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CLIP 11949

Living without water: Atacama fog catching nets

Living without water: Atacama fog catching nets
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Key Info
  • Living without water: Atacama fog catching nets
  • Duration: 05:03
  • The Atacama desert is on the coast of the Pacific Ocean. Cold sea currents cool the hot desert air and produce huge blankets of fog in the atmosphere and the on shore wind from the sea sweeps the fog inland. Cactus plants thrive by capturing the water in the fog. As the fog hits the cacti, it condenses turning from water vapour into liquid. Animals drink the water droplets, which is a vital source of water for them. Humans have found a way to copy nature and capture this water too. By positioning huge nets on the top of a hill. The nets trap the fog, creating droplets of water, just like the cacti obtaining water. Created especially for Class Clips from the BBC series Human Planet, first broadcast in January 2011.
  • Subject:

    Geography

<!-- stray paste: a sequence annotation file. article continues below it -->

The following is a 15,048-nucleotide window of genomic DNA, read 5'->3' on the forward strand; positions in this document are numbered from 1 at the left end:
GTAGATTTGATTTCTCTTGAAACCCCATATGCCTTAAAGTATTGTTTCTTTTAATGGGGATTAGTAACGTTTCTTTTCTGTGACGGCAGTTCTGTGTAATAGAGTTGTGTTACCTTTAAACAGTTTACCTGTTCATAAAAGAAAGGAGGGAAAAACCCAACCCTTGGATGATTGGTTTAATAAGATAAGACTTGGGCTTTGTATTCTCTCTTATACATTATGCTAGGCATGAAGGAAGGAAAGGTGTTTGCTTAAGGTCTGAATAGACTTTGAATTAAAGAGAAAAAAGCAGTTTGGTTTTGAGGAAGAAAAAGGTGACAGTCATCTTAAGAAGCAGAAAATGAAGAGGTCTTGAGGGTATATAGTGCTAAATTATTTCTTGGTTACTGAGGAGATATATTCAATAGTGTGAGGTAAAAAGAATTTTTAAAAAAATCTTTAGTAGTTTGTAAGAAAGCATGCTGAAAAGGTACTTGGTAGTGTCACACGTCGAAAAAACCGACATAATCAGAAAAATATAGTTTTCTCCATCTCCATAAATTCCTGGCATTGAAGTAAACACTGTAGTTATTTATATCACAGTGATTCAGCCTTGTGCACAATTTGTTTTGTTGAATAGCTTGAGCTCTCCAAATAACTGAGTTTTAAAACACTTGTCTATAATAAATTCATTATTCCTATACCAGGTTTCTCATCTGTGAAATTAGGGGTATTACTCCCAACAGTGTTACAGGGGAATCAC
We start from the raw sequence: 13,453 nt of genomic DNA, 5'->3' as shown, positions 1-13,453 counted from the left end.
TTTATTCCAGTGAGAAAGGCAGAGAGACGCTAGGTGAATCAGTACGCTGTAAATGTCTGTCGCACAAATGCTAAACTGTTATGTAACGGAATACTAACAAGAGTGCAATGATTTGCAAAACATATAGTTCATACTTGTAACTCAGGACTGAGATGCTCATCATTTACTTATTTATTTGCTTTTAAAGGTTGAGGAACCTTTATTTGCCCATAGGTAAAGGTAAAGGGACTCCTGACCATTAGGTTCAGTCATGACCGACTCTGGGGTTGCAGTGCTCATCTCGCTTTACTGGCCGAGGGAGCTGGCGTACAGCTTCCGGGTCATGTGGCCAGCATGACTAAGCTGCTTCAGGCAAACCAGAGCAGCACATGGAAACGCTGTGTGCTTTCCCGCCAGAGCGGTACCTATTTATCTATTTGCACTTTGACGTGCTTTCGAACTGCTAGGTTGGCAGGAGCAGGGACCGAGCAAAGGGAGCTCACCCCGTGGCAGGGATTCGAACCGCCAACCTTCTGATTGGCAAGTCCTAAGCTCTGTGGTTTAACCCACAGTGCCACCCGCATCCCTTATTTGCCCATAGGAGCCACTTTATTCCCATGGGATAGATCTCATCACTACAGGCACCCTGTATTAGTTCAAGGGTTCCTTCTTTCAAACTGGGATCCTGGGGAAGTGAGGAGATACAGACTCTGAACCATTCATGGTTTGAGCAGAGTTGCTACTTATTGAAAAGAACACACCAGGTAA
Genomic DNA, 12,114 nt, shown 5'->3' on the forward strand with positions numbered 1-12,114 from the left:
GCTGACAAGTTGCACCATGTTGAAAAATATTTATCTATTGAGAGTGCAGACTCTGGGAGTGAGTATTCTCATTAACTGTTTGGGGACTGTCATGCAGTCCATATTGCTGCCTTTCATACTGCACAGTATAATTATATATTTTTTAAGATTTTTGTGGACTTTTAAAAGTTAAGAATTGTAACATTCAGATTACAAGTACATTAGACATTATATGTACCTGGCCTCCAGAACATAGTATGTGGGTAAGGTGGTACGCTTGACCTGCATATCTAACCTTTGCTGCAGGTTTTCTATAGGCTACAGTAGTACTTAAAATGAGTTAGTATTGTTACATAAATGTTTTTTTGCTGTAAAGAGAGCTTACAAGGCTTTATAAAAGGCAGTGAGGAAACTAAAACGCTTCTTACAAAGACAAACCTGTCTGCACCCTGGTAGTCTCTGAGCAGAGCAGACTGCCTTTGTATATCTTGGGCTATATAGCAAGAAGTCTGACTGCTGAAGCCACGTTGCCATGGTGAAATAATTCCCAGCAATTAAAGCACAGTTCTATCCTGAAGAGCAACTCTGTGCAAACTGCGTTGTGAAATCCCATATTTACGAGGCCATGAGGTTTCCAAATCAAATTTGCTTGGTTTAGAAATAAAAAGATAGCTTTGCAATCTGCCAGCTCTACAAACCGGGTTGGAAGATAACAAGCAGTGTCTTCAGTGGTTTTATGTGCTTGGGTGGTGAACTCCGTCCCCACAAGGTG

Topic:

    Water

  • Keywords: Chile, Cact, desert, lichen, humans, copy, nature, fog catching nets, mountains, water, atmosphere, reservoir, HumanPlanet, primaryhumanplanet
Ideas for use in class
  • Prior to watching the clips pupils could locate Chile, Santiago and Atacama on a map. Pupils discuss what it would be like to live in a place where it never rains – feedback ideas to the rest of the class. After watching the clip pupils could invent and test out their own ideas for capturing water from the atmosphere. Pupils could investigate where the nearest reservoir to the school is and what happens to the water when it is in the reservoir and how it gets to peoples' homes. More information about the series, images and further clips can be seen on the Human Planet website: bbc.co.uk/programmes/b00llpvp.
Background details
  • Clip language : English
  • Aspect ratio : 16x9

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